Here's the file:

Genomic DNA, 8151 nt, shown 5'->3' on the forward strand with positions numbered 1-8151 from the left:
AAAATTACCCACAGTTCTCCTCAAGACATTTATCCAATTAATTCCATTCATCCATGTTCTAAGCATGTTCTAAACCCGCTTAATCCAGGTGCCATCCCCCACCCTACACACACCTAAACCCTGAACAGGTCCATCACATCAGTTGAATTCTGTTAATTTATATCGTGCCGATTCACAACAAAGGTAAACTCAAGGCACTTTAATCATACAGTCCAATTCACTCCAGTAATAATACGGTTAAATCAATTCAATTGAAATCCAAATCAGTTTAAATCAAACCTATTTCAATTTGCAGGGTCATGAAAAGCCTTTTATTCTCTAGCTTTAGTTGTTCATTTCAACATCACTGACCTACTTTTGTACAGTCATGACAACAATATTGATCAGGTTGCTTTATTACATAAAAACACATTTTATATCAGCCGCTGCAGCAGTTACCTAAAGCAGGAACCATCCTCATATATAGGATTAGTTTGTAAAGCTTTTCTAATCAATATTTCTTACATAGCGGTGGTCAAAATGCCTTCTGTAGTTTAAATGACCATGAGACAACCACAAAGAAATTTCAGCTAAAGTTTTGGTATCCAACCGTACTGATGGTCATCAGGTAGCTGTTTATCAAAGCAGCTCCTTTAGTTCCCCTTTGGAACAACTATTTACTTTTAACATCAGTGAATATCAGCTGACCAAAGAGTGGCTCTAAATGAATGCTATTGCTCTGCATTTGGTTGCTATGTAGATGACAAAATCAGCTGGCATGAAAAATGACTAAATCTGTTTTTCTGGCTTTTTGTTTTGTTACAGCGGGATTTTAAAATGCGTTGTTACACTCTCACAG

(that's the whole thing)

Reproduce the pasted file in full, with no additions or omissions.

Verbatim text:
Genomic DNA, 8151 nt, shown 5'->3' on the forward strand with positions numbered 1-8151 from the left:
AAAATTACCCACAGTTCTCCTCAAGACATTTATCCAATTAATTCCATTCATCCATGTTCTAAGCATGTTCTAAACCCGCTTAATCCAGGTGCCATCCCCCACCCTACACACACCTAAACCCTGAACAGGTCCATCACATCAGTTGAATTCTGTTAATTTATATCGTGCCGATTCACAACAAAGGTAAACTCAAGGCACTTTAATCATACAGTCCAATTCACTCCAGTAATAATACGGTTAAATCAATTCAATTGAAATCCAAATCAGTTTAAATCAAACCTATTTCAATTTGCAGGGTCATGAAAAGCCTTTTATTCTCTAGCTTTAGTTGTTCATTTCAACATCACTGACCTACTTTTGTACAGTCATGACAACAATATTGATCAGGTTGCTTTATTACATAAAAACACATTTTATATCAGCCGCTGCAGCAGTTACCTAAAGCAGGAACCATCCTCATATATAGGATTAGTTTGTAAAGCTTTTCTAATCAATATTTCTTACATAGCGGTGGTCAAAATGCCTTCTGTAGTTTAAATGACCATGAGACAACCACAAAGAAATTTCAGCTAAAGTTTTGGTATCCAACCGTACTGATGGTCATCAGGTAGCTGTTTATCAAAGCAGCTCCTTTAGTTCCCCTTTGGAACAACTATTTACTTTTAACATCAGTGAATATCAGCTGACCAAAGAGTGGCTCTAAATGAATGCTATTGCTCTGCATTTGGTTGCTATGTAGATGACAAAATCAGCTGGCATGAAAAATGACTAAATCTGTTTTTCTGGCTTTTTGTTTTGTTACAGCGGGATTTTAAAATGCGTTGTTACACTCTCACAG